Previous

NIH 1998 Almanac/The Organization/NLM/      

National Library of Medicine: Important Events in NLM History


1836--The Library of the Office of the Surgeon General of the Army was established (the present NLM).

1865--John Shaw Billings, M.D., was assigned to supervise the Surgeon General’s Library, which he developed into a national resource of biomedical literature.

1880--The first volume of Index Catalogue was published. By 1961, when it was discontinued after 61 volumes, this publication had listed 3,674,111 citations to medical books and articles, making it preeminent among scientific bibliographies of the world.

January 1922--The Library of the Office of the Surgeon General (Army) was renamed Army Medical Library.

April 1952--The Army Medical Library was renamed the Armed Forces Medical Library.

October 1, 1956--The Armed Forces Medical Library was designated the National Library of Medicine and placed under PHS.

December 1961--The new building at 8600 Rockville Pike was dedicated.

January 1964--The Medical Literature Analysis and Retrieval System (MEDLARS) became operational at NLM.

January 1, 1967--A Toxicology Information Program was established at NLM in response to recommendations of the President’s science advisory committee.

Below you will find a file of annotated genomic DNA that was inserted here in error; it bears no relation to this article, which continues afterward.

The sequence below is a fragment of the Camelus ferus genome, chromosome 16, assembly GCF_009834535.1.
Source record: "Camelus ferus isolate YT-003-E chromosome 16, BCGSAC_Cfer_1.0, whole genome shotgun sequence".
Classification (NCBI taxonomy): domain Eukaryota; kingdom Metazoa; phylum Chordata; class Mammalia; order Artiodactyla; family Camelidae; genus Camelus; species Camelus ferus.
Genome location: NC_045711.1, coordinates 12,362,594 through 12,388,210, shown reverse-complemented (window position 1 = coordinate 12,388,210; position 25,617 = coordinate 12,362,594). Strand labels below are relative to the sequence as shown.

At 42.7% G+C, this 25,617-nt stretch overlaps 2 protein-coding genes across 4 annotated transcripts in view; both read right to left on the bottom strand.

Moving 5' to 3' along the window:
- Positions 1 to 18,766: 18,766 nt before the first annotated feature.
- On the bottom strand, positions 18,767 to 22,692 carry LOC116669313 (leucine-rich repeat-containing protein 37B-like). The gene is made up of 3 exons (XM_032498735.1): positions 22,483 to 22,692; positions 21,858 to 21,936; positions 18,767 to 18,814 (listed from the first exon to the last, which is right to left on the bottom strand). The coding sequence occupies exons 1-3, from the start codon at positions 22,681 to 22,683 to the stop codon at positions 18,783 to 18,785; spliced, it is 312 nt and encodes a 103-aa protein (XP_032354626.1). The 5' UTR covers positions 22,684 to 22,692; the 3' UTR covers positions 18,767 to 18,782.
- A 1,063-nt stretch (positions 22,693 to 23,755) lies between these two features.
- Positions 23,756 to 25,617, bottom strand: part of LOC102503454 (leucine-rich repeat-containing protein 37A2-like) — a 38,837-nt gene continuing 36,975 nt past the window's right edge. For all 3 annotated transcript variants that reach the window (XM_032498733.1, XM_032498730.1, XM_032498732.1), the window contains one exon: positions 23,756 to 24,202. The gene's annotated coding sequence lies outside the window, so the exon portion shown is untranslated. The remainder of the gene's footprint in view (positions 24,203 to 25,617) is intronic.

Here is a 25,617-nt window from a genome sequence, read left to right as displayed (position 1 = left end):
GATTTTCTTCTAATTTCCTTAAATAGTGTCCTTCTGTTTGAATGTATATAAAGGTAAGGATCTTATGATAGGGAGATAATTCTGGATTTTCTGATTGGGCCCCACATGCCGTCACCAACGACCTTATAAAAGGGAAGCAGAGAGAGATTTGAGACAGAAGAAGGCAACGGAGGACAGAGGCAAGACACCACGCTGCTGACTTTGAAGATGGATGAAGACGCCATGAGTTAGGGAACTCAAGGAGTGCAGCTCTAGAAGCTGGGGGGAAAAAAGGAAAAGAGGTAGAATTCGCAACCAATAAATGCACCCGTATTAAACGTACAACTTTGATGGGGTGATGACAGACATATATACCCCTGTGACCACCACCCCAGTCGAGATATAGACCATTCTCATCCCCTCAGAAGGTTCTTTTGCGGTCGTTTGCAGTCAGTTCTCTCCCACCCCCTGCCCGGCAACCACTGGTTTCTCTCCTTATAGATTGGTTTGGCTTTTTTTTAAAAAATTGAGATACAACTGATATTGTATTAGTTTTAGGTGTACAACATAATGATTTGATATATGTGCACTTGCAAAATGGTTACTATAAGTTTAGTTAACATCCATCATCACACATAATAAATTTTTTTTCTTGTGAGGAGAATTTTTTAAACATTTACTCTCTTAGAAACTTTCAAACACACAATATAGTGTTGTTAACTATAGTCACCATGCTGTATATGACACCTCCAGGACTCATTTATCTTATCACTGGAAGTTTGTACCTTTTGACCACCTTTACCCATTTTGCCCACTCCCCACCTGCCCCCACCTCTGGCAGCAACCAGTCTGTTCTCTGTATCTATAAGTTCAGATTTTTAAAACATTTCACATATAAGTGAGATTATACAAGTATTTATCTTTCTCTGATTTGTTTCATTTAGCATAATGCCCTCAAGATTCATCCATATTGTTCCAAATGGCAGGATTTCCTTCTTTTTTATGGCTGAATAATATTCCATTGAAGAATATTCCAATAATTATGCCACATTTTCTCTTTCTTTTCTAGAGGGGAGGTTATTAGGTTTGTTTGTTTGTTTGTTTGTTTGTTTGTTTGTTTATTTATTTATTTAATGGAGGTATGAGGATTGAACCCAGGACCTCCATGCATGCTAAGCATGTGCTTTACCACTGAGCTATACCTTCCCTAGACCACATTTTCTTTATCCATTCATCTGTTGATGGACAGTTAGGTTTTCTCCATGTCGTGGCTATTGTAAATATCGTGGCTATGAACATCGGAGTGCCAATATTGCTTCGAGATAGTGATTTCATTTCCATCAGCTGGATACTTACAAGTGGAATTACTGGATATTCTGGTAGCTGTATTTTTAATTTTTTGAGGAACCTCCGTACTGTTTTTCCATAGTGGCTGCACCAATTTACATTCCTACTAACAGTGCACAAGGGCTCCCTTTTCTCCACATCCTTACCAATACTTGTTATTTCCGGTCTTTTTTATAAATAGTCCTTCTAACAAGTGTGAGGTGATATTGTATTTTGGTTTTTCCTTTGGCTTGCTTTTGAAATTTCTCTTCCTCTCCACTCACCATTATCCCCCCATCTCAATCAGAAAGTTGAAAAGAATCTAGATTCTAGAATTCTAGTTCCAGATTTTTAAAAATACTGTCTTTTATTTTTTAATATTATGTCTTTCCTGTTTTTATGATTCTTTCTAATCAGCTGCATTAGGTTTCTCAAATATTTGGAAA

July 1, 1967--The PHS Audiovisual Facility, renamed the National Medical Audiovisual Center (NMAC), became a component of NLM.

1968--NLM became a component of NIH. The Lister Hill National Center for Biomedical Communications, NLM’s R&D component, was created by Congress.

October 1971--MEDLINE (MEDLARS Online) was initiated to provide online access to a major portion of the MEDLARS database.

September 1972--TOXLINE, an online bibliographic service covering pharmacology and toxicology, became operational.

May 22, 1980--NLM’s Lister Hill National Center for Biomedical Communications (LHNCBC) building was dedicated. The new building, adjacent to the Library, houses NLM’s research and development component (LHNCBC), as well as its grants, toxicology, and audiovisual programs.

February 5, 1986--Grateful Med, a PC-based user-friendly software for accessing MEDLARS, was introduced to the health community.

October 1993--NLM’s Internet WWW site appeared.

November 25, 1994--The "Visible Human Male," a large computer dataset of images based on a cadaver, was introduced. The "Visible Human Female" appeared 1 year later.

June 26, 1997--All web-based access to NLM’s MEDLINE is made free.


Previous



National Institutes of Health